The Dodgers lost in 5 games in the first round, to the aptly named, Nationals, from Washington D.C. The Nationals showed nothing but insurmountable courage, determination, grit, and patience to go all the way and win the World Series, the year after Harper left D.C. for a mega contract in Philadelphia. The Nationals motto for the year, led by their Puerto Rican manager, Dave Martinez? “Stay in the Fight.” In a year that was “destined” to be the Dodgers’ year, they were taken down by a team of grinders who showed the grit that was the underlying foundation of that team. Icarus flew too close to the Sun and his wings melted.

The Dodgers were sent into the offseason searching for purpose. Clayton Kershaw, the greatest pitcher of his generation, who will one day cement himself onto the Dodgers’ Mount Rushmore and into Cooperstown, gave up one of the most heart-breaking home runs ever hit against the Dodgers, sending them to an early defeat. It was a new low for Dodger fans. Kershaw stated to the media after the game in a moment of emotional exhaustion and immense vulnerability, “Everything people say is true right now about [me and] the postseason. I understand that. It’s a terrible feeling.” The desperation for an answer wrought more than ever before. As Dodger fans, we asked ourselves, “Would we ever break through to the other side? Is it sane to still be here as a fan rooting for a team that has all the resources one can possibly dream of, knowing that we may never have a chance to cross the threshold? Why would we continue to follow a team that refuses to look in the mirror and accept their true shortcomings? When would our time come?”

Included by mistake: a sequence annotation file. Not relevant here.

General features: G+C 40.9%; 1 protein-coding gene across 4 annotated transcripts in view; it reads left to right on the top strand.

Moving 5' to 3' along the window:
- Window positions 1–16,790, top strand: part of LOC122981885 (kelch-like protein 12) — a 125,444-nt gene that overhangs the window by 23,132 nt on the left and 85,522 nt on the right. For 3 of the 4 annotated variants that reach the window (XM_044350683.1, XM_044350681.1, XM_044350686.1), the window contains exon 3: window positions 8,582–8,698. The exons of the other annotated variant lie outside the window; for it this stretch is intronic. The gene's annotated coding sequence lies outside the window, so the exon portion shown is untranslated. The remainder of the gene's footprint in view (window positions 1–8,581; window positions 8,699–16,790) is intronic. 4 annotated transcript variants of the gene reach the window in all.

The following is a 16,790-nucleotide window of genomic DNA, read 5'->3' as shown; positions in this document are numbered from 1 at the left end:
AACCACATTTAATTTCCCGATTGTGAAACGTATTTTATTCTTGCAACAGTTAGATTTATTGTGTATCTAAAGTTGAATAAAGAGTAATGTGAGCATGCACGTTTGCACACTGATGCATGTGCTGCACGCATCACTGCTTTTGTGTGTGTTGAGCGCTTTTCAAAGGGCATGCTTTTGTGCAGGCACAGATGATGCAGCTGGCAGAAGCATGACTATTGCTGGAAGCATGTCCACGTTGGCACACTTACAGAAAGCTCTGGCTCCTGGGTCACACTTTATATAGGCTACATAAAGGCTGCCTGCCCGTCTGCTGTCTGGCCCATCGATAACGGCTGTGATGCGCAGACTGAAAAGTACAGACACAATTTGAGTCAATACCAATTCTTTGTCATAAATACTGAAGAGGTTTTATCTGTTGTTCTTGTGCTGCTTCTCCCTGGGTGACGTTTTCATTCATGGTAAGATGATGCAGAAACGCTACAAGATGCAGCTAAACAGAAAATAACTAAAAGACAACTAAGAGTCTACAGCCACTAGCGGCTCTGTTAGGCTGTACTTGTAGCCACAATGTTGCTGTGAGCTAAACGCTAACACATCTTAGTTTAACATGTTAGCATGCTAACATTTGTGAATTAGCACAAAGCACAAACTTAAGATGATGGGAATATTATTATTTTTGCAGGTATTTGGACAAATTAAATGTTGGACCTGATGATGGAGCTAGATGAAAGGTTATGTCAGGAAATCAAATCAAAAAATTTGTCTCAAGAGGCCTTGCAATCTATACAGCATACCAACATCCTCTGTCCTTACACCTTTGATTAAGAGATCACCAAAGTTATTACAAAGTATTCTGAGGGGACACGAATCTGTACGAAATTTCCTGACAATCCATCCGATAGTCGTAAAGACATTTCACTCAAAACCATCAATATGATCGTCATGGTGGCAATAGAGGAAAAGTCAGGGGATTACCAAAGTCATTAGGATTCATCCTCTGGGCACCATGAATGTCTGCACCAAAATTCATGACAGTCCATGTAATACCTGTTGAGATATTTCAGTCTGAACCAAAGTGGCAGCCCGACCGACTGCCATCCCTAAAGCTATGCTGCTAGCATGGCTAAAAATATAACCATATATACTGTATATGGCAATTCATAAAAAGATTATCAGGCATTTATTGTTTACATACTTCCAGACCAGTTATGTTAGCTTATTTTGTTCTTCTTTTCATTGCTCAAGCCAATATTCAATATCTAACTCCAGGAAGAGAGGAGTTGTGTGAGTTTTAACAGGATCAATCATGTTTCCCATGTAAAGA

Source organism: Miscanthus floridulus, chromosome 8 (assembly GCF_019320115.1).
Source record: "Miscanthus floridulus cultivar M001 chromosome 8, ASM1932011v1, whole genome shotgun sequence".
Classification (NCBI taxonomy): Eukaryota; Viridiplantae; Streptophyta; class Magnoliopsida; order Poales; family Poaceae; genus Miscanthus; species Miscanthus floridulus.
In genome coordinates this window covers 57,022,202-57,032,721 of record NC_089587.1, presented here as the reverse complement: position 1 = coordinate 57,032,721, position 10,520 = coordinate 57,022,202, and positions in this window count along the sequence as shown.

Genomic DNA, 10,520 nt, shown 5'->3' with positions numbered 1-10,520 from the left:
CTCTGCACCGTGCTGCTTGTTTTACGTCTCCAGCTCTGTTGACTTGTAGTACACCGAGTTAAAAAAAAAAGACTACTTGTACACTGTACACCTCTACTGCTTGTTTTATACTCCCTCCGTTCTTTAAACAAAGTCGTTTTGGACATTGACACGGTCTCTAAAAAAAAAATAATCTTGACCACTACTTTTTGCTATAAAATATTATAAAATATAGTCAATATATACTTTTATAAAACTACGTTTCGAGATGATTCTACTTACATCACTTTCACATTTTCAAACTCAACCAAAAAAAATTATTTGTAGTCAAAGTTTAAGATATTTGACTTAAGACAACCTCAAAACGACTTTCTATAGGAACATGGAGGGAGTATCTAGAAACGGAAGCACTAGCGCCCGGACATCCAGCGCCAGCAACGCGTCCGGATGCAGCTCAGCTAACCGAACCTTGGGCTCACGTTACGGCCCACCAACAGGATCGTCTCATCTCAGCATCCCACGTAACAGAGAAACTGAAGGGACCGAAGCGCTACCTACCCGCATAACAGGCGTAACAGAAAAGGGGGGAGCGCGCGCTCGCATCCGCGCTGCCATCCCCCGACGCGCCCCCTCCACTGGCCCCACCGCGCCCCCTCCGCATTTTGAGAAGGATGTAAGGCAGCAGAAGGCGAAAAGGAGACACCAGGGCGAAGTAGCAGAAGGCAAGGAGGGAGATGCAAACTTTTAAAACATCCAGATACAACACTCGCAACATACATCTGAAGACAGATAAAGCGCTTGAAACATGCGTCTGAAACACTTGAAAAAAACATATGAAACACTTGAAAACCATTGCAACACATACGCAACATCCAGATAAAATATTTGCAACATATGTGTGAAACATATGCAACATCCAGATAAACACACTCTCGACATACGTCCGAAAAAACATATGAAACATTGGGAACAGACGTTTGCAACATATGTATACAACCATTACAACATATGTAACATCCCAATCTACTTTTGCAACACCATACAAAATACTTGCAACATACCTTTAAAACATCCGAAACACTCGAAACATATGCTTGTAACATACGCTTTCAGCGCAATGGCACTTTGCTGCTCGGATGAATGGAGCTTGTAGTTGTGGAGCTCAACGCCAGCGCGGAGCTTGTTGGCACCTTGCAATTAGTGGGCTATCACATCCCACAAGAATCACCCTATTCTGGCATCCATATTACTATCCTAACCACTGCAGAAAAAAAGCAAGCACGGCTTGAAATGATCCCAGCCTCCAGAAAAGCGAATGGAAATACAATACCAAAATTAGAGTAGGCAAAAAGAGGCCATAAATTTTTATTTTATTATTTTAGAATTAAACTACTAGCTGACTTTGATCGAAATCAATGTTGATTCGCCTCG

2020. The world explodes. Life as we know it is uprooted forever. In our hero’s journey we find ourselves in the Dark Night of the Soul, The Wreckoning in the Garden. We’re asking the powers that be, “Why are we being put through this? Why must we suffer for a world that has forsaken us?” The fundamental fabric of everything we’ve known is thrown into the limelight and we’re faced with asking ourselves “Is this who we are?” America has had to look itself in the mirror and shine a light on the darkest sides of herself. She’s had to look herself dead in the eye to see all the scars, pain, and suffering hidden under a layer of editorialized perfection. It has been brutally painful for everyone, whether we like to admit it or not, and I do not suspect that the confusion may dissipate anytime soon. I was talking about the uncertainty of baseball, but hey, I suppose we can apply this to the United States as well.